>In 2002 the USS Spiegel Grove was placed on the seafloor of the Florida Keys National Marine Sanctuary about 6 miles east of Key Largo, becoming (at the time) the world's largest intentionally sunk artificial reef. Sitting in 130 feet of water, the 510-foot-long ship is now a mecca for wreck divers the world over. The wreck rested on its starboard side for three years before it was fully righted by storm surge during Hurricane Dennis. This was the blank slate that Reef Environmental Education Foundation (REEF) had to work with when it was commissioned to survey the recruitment of life onto the wreck. REEF's surveys began prior to the sinking to establish a baseline of life on the sandy seafloor and along nearby reefs. REEF continued monitoring the Spiegel Grove for five years after it was sunk.
>Unsurprisingly to wreck-diving enthusiasts the Spiegel Grove now hosts an incredible diversity of marine life. More than 144 species of fish have been documented on the wreck including commonly seen bluehead wrasses, bar jacks and great barracudas, as well as more rarely spotted longlure frogfish and unicorn filefish. Federally protected goliath grouper and large cubera snapper are becoming ever more common.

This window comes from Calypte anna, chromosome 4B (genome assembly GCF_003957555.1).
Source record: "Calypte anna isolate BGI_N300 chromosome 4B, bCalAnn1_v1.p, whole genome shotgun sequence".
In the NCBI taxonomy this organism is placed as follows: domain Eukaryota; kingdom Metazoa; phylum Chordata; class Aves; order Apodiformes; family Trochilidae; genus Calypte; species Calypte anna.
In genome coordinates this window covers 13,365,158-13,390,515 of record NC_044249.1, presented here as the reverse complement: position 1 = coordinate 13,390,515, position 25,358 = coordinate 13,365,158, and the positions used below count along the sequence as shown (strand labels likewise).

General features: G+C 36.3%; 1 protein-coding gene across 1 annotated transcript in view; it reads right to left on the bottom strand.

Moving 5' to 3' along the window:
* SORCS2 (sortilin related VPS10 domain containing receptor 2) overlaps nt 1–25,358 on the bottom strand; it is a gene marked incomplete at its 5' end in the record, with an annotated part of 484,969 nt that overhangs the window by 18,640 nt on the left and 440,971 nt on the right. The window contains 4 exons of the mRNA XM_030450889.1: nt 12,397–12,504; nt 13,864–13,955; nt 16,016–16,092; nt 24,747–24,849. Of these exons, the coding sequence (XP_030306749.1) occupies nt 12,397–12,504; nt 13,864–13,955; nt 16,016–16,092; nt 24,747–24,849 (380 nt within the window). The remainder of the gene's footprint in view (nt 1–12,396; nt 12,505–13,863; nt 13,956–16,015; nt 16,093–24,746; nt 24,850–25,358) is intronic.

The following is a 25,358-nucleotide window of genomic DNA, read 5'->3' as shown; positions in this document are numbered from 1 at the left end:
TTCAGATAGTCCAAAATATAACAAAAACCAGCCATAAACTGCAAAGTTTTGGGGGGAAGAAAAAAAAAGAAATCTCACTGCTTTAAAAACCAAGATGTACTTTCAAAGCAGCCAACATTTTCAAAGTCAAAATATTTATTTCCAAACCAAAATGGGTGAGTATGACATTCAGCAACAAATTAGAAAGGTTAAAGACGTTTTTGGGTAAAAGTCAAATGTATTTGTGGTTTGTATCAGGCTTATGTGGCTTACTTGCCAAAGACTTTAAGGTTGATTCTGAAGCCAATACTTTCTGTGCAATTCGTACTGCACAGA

>One reason for the increase may be the sheer size and complexity of the wreck, which provides habitat that may be more hospitable for some species than the surrounding natural reef. Another unintended consequence working in favor of abundant marine life may be the fact that so many divers use the wreck that it's difficult for fishermen to find an open space to drop a line. With eight mooring buoys running the length of the wreck and estimates of tens of thousands of divers visiting the site each year, its sheer popularity may be establishing it as a de facto marine protected area.
>Key Largo is no stranger to ships as artificial reefs. Since the time of the Spanish exploration, countless ships have grounded and sunk in the Florida Keys. More recently, in 1987 the U.S. Coast Guard cutters Bibb and Duane were intentionally placed as dive sites. The Duane, which sits upright like the Spiegel Grove, has been down for nearly 30 years, and the World War II casualty Benwood has been down since 1942. Each hosts large schools of fish, diverse macro life and colorful sponges. The assemblages of marine life at these wrecks are much more complex and mature than the 11-year-old assemblage on the Spiegel Grove. But the currents sweeping the Spiegel Grove have brought about rapid colonization of algae, sponges, corals and gorgonians. The chain of life is already well established on this reef of steel.
>For more information on the fish found on the Spiegel Grove, visit www.reef.org/db/reports/geo/TWA/34030038/ or view the five-year report.
>© Alert Diver — Fall 2013